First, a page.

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Hip Pain & Sciatica Release

Today we will be sharing how to release localized hip pain along with sciatica with a lacrosse ball. The muscles that we will be releasing are the glutes, the piriformis, and lastly the sacrotuberous ligament. These muscles are shown in the diagram to the left. The sacrotuberous ligament is shown under the diagram of these muscles, and is labeled B . Releasing these two muscles and one ligament will help alleviate hip pain and also sciatica. Also, tension in these muscles can translate down into knee pain, and up into lower back pain. Releasing these muscles, along with the muscles in the low back pain post, will help drastically in lowering pain felt in the low back.


In order to find trigger points, or tender spots, in the muscles introduced above, one should use the lacrosse ball on the posterior (back) side of the ilium, trochanter, and sacrum. The doctor here is showing the correct location of lacrosse ball placement. The lacrosse ball here is placed on the glute major of the right side, and the right leg is extended. The other leg is bent towards his stomach. In order to create more pressure, the hip can be rotated to the side that the lacrosse ball is on. The ball can be placed as high or as low on the glute as necessary in order to find various trigger points that may be present. The sacrotuberous ligament, as shown above, is lower than the glute muscles. The lacrosse ball may also be placed there, as many trigger points may be present in these areas. The hip joint can also be rotated, bringing the foot both right and left, as these muscles are primarily rotator muscles.

Another position that may be helpful in finding trigger points is to place the lacrosse ball on the outside of the glute, in line with the TFL and trochanter (hip bone). The Doctor is shown here in this position. The pressure gauge in this position is again the left foot. One can bring the hips up into the air or down to the ground based on the amount of pressure that is needed in order to feel the lacrosse ball in the correct muscles. If the lacrosse ball is too intense to start with, one may do this movement on a bed or with a tennis ball instead. Again, the hip may be rotated, bringing the foot that the lacrosse ball is on from left to right in order to release the muscle even more.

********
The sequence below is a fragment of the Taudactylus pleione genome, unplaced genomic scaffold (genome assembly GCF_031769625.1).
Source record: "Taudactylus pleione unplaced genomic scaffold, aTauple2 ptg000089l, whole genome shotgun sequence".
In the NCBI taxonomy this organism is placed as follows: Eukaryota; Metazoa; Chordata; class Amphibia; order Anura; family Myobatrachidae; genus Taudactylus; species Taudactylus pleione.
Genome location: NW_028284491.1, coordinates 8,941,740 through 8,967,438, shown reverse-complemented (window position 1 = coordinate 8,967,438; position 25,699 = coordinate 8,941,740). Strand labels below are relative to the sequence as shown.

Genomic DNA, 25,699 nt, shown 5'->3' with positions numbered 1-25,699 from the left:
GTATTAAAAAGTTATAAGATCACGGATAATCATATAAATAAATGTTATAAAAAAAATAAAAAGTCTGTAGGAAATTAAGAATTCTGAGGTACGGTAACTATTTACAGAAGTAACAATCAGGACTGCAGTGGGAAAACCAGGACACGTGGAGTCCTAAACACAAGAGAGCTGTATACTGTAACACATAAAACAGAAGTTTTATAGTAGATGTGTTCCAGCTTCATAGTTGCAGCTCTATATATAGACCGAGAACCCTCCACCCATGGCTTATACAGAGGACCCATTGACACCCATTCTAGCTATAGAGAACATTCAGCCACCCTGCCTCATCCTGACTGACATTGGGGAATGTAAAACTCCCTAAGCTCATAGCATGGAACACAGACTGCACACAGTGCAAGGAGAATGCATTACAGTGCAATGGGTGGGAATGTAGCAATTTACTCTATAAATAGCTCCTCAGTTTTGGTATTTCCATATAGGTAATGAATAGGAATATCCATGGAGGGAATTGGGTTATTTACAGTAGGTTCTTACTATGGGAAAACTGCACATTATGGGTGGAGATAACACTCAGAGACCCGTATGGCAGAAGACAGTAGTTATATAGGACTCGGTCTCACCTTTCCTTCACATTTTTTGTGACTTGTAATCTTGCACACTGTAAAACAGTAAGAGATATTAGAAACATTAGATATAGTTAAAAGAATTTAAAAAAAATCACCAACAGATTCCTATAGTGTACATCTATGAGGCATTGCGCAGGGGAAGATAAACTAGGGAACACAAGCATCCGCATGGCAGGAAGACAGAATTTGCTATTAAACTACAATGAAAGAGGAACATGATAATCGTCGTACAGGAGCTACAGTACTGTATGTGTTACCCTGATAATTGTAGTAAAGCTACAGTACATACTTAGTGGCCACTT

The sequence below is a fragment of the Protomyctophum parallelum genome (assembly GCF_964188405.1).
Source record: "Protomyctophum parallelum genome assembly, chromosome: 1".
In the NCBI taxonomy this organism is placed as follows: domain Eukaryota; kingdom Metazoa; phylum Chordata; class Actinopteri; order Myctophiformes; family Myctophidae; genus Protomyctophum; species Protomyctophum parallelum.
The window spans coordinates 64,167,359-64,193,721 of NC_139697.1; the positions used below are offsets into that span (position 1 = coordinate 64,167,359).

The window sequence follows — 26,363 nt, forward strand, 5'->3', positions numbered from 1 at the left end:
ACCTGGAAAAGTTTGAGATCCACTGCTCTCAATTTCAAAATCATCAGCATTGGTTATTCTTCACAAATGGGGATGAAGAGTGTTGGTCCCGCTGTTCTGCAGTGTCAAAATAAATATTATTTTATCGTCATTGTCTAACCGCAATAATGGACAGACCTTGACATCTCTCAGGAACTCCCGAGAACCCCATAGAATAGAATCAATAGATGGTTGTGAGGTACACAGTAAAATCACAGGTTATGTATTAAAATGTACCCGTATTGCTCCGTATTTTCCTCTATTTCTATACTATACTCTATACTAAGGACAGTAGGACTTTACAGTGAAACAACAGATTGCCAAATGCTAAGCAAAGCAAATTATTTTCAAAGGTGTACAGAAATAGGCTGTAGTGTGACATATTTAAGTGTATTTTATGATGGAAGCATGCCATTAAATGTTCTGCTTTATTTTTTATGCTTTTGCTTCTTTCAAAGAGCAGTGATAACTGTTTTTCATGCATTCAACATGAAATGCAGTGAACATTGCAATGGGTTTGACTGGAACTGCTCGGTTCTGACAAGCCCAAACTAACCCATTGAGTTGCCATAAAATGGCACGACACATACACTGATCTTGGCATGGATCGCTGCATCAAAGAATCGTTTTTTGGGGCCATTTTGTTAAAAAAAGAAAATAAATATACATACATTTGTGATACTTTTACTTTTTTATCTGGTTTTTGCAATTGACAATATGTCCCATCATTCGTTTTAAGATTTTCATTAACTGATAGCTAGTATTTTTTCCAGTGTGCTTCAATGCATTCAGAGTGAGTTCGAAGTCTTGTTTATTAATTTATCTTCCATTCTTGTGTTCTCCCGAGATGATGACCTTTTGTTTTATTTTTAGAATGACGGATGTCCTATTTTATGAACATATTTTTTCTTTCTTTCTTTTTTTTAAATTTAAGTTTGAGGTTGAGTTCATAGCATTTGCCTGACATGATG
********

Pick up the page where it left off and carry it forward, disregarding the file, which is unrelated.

One more movement that may be beneficial in moving the muscle under the ball is to raise the leg laterally using the adductor muscles. Here, the Doctor is shown doing this motion.


Again, these lacrosse ball movements are very beneficial in relieving hip pain, sciatica, knee and joint pain, and low back pain. Take caution in doing these motions to start as the intensity of the lacrosse ball may be very high when doing these for the first times.

Written by: Dr. Erik Hensel

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About Dr. Erik Hensel

Dr. Erik Hensel, Doctor of Chiropractic, Member of Ohio State Chiropractic Association, Bachelor's Degree from the University of Minnesota Duluth in Biology and a minor in Chemistry. Graduate of Northwestern Health Sciences University studying Chiropractic care, Functional Medicine, Applied Kinesiology, Nutrition, and Nutritional Supplements. Born and raised in St. Cloud, MN, I have always been a very active guy. When I wasn’t playing sports, I was in the woods or on one of Minnesota’s 10,000 lakes. After graduating he took a brief job unloading ships where he worked long hours, had routine headaches and back pain which led him to go see a chiropractor. After being tired of taking painkillers just to get out of bed, I went to the chiropractor and it changed my life forever. One simple adjustment decreased the back pain significantly and my headaches were no more. With such relief in one adjustment, I decided to visit more frequently, eliminating the need for any medication, and my initial symptoms had subsided. This was a life-changing experience which led me to pursue chiropractic and functional medicine

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